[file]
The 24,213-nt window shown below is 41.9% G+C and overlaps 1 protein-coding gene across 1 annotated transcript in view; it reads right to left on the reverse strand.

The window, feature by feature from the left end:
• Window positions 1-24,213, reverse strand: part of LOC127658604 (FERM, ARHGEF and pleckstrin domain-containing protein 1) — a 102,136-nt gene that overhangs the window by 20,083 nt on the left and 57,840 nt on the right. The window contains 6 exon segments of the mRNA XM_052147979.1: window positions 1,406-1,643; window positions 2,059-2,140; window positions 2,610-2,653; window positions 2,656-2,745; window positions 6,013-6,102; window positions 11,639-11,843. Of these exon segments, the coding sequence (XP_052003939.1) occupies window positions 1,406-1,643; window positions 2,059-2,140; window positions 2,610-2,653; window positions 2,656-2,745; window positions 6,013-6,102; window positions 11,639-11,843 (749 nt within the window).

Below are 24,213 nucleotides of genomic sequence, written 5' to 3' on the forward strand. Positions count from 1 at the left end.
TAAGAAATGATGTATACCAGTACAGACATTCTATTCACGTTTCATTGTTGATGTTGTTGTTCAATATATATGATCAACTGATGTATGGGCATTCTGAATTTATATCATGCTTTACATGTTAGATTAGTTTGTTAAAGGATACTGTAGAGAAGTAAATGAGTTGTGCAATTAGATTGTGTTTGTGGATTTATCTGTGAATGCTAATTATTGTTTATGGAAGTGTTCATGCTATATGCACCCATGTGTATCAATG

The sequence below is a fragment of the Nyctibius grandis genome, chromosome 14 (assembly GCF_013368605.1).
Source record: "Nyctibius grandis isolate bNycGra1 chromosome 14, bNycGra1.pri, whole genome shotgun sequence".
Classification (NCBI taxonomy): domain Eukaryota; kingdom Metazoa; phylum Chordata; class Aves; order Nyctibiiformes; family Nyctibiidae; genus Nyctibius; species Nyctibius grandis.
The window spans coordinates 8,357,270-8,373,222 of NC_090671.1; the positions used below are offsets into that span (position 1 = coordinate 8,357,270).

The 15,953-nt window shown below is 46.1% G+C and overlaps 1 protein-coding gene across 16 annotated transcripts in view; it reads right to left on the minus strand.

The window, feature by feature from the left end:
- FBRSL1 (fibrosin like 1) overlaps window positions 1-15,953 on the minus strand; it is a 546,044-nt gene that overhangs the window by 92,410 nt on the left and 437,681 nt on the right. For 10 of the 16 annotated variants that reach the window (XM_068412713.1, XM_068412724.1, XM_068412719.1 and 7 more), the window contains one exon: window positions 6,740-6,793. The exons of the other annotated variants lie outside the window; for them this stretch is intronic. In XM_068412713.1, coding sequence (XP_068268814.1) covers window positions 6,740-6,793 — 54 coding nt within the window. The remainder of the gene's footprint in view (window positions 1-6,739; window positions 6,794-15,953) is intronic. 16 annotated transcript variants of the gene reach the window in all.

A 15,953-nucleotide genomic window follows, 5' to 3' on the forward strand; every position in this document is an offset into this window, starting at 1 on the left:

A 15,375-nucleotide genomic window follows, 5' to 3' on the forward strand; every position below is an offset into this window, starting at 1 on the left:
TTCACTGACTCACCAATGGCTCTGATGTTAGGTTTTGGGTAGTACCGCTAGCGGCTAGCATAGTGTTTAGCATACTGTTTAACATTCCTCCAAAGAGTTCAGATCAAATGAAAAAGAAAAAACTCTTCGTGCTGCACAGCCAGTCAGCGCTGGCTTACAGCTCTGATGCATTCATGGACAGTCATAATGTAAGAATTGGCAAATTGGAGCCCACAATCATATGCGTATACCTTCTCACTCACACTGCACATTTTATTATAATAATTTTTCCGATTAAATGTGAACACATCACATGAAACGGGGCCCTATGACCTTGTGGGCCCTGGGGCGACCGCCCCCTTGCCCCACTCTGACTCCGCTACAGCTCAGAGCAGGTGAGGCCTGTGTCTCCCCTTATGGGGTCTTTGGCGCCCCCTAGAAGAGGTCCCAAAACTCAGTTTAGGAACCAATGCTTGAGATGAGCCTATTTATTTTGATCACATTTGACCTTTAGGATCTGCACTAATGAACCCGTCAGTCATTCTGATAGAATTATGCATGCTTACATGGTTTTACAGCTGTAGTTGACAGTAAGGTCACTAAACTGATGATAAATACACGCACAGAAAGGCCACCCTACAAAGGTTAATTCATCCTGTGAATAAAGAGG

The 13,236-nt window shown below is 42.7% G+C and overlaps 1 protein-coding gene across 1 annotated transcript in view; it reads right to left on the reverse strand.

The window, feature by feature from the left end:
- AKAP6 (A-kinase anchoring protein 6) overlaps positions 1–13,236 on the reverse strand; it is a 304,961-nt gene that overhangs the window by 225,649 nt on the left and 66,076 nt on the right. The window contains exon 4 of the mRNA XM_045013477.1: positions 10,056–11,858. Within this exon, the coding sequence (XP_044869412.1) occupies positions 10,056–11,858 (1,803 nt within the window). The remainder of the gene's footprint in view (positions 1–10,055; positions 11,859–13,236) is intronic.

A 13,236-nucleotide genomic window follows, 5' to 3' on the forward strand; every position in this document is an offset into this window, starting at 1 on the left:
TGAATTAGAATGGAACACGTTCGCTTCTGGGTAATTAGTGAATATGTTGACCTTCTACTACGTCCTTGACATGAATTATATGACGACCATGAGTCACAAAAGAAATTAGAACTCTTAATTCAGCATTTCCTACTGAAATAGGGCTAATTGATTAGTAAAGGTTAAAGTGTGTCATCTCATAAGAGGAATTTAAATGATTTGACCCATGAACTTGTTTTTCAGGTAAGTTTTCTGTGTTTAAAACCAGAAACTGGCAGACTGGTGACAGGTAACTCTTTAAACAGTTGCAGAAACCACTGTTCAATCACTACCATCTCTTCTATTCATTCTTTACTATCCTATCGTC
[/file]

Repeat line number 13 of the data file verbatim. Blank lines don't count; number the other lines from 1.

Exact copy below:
A 15,953-nucleotide genomic window follows, 5' to 3' on the forward strand; every position in this document is an offset into this window, starting at 1 on the left: